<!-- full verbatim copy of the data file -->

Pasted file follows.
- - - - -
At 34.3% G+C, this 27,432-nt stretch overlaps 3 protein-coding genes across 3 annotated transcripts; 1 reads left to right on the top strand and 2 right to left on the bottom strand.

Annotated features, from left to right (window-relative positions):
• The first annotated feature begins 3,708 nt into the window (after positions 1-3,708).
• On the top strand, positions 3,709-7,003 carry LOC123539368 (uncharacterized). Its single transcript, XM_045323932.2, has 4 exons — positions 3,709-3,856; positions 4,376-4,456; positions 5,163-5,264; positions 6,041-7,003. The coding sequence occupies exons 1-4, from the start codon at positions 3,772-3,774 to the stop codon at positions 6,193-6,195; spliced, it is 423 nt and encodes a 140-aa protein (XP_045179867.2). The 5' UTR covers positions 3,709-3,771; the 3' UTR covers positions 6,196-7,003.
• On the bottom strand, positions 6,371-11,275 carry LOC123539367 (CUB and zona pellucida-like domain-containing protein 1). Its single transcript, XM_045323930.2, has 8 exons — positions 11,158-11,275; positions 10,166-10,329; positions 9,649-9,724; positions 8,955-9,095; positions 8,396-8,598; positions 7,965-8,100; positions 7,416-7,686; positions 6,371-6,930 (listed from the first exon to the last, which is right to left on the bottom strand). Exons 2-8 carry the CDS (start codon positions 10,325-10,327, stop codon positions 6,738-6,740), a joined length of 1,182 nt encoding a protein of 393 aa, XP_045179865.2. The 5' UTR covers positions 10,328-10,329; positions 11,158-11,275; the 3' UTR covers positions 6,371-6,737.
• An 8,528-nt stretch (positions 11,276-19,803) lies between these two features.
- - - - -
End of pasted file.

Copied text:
At 34.3% G+C, this 27,432-nt stretch overlaps 3 protein-coding genes across 3 annotated transcripts; 1 reads left to right on the top strand and 2 right to left on the bottom strand.

Annotated features, from left to right (window-relative positions):
• The first annotated feature begins 3,708 nt into the window (after positions 1-3,708).
• On the top strand, positions 3,709-7,003 carry LOC123539368 (uncharacterized). Its single transcript, XM_045323932.2, has 4 exons — positions 3,709-3,856; positions 4,376-4,456; positions 5,163-5,264; positions 6,041-7,003. The coding sequence occupies exons 1-4, from the start codon at positions 3,772-3,774 to the stop codon at positions 6,193-6,195; spliced, it is 423 nt and encodes a 140-aa protein (XP_045179867.2). The 5' UTR covers positions 3,709-3,771; the 3' UTR covers positions 6,196-7,003.
• On the bottom strand, positions 6,371-11,275 carry LOC123539367 (CUB and zona pellucida-like domain-containing protein 1). Its single transcript, XM_045323930.2, has 8 exons — positions 11,158-11,275; positions 10,166-10,329; positions 9,649-9,724; positions 8,955-9,095; positions 8,396-8,598; positions 7,965-8,100; positions 7,416-7,686; positions 6,371-6,930 (listed from the first exon to the last, which is right to left on the bottom strand). Exons 2-8 carry the CDS (start codon positions 10,325-10,327, stop codon positions 6,738-6,740), a joined length of 1,182 nt encoding a protein of 393 aa, XP_045179865.2. The 5' UTR covers positions 10,328-10,329; positions 11,158-11,275; the 3' UTR covers positions 6,371-6,737.
• An 8,528-nt stretch (positions 11,276-19,803) lies between these two features.